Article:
We all have something that holds us back from going after our dreams, some force that hinders us from obtaining the greatness we all want. For me, it was my "issues" with reading and writing, but I've learned to let them go. I still have a lot of problems reading and writing, but it no longer holds me back or makes me feel freakish. To be honest, it makes me feel special. I embrace my weirdly wired brain because it allows me to see things that other people don't get to see, write things no one else has written before, and allows me to be me. Find what holds you back from becoming that amazing writer or whatever you want to be and embrace it. Embrace your fear and faults. Embrace who you are and you will succeed. 

A final word on this topic:

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5 Ways You Can Become A Better Writer in the Second Half of 2014

By Daniel Ford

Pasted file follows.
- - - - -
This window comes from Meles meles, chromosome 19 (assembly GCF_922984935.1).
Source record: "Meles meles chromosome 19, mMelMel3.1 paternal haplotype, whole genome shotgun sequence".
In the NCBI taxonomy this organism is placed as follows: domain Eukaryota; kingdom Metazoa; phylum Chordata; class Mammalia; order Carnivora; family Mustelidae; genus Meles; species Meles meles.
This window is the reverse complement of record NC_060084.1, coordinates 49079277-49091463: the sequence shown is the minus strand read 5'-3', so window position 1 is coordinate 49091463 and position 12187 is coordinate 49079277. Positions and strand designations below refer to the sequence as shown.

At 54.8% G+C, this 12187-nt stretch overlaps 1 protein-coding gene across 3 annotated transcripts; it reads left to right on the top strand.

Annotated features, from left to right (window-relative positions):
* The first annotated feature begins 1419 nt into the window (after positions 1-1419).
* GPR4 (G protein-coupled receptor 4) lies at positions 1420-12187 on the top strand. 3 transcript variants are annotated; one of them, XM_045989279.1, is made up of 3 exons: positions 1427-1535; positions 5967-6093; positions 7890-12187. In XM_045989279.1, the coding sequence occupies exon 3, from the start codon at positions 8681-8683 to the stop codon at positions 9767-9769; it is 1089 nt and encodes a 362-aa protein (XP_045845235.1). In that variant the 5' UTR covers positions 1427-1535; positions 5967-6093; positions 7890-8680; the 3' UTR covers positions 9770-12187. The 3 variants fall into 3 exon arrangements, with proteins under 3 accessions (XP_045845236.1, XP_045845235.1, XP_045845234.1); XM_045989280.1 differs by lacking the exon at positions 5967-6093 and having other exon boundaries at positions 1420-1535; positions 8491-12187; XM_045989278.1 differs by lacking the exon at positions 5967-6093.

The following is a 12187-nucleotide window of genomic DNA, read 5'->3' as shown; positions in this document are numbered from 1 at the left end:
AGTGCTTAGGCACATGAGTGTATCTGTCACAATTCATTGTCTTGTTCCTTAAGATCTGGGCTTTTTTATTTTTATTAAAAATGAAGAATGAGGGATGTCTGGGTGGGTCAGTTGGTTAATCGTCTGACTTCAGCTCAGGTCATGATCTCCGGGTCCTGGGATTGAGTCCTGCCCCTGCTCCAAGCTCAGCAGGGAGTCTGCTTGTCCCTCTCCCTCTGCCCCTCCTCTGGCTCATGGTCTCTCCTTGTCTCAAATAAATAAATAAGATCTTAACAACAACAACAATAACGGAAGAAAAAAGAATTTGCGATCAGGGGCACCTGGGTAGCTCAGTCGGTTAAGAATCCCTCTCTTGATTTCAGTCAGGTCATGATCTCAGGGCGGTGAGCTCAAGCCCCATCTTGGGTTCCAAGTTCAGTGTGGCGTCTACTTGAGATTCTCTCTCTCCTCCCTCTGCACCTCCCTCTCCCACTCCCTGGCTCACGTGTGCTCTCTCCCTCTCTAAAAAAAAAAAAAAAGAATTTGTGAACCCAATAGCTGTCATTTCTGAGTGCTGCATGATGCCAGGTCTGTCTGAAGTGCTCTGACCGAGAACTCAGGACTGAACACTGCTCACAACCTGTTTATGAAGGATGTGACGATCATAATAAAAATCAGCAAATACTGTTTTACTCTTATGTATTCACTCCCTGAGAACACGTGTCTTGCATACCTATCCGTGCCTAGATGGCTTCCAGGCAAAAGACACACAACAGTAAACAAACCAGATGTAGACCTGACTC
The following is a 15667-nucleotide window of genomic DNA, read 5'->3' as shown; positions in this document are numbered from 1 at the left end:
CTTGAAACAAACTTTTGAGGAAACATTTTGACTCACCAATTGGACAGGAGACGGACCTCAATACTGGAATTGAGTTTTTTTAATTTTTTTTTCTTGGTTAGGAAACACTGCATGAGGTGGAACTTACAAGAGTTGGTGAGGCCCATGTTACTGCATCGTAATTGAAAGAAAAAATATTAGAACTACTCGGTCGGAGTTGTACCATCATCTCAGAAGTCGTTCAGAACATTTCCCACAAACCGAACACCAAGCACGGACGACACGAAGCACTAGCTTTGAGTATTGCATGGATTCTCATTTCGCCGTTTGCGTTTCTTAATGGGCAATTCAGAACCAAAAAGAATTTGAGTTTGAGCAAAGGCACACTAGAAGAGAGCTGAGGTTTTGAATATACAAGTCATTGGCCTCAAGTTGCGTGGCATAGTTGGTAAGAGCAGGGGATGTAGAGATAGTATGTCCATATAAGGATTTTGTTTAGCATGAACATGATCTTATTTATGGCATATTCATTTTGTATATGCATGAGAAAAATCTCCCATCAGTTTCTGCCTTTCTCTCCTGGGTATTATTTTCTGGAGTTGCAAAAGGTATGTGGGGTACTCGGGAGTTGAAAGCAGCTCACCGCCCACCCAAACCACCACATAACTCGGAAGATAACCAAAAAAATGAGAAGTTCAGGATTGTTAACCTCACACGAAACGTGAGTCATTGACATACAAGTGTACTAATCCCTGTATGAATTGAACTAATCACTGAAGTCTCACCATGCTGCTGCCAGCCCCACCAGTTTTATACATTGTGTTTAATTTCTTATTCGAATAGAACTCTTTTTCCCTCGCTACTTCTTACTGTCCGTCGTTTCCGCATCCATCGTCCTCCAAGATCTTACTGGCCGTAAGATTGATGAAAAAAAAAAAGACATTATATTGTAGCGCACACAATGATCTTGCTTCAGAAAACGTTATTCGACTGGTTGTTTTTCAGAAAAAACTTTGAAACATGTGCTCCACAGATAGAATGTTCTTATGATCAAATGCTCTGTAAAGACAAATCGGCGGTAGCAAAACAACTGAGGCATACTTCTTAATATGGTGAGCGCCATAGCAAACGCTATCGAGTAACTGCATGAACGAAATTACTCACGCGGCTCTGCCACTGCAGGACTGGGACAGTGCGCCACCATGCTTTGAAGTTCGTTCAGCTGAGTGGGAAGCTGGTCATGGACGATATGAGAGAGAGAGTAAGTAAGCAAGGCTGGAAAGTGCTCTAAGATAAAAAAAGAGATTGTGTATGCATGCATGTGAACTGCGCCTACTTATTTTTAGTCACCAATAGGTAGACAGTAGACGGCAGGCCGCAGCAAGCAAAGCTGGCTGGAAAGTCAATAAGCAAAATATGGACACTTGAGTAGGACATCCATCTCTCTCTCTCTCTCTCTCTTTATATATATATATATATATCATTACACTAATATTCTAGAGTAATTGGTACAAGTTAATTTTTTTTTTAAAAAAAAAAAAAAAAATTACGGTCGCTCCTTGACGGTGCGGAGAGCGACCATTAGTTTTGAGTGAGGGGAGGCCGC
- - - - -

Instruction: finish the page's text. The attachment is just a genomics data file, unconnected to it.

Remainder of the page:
I know some sun and surf left over from the Fourth of July weekend might be clinging to your Monday work outfit, but it’s time to get back to work.

The muse rests for no writer.

I came up with five tips that you can use to improve your writing during the second half of 2014. Feel free to suggest your own in the comments section or tweet us @WritersBone.

Don’t Be Afraid To Be Alone

Being alone sucks doesn’t it? Consider these quotes from writers about loneliness:

“Writing is a lonely job. Even if a writer socializes regularly, when he gets down to the real business of his life, it is he and his type writer or word processor. No one else is or can be involved in the matter.”—Isaac Asimov
“The writing profession is reeking with this loneliness. All our lives we spend in discoursing with ourselves…The loneliest people in the world we writers are. Except that, while we are conversing and laughing with ourselves, we manage to shed our loneliness…to scatter it as we go along.”—H. L. Mencken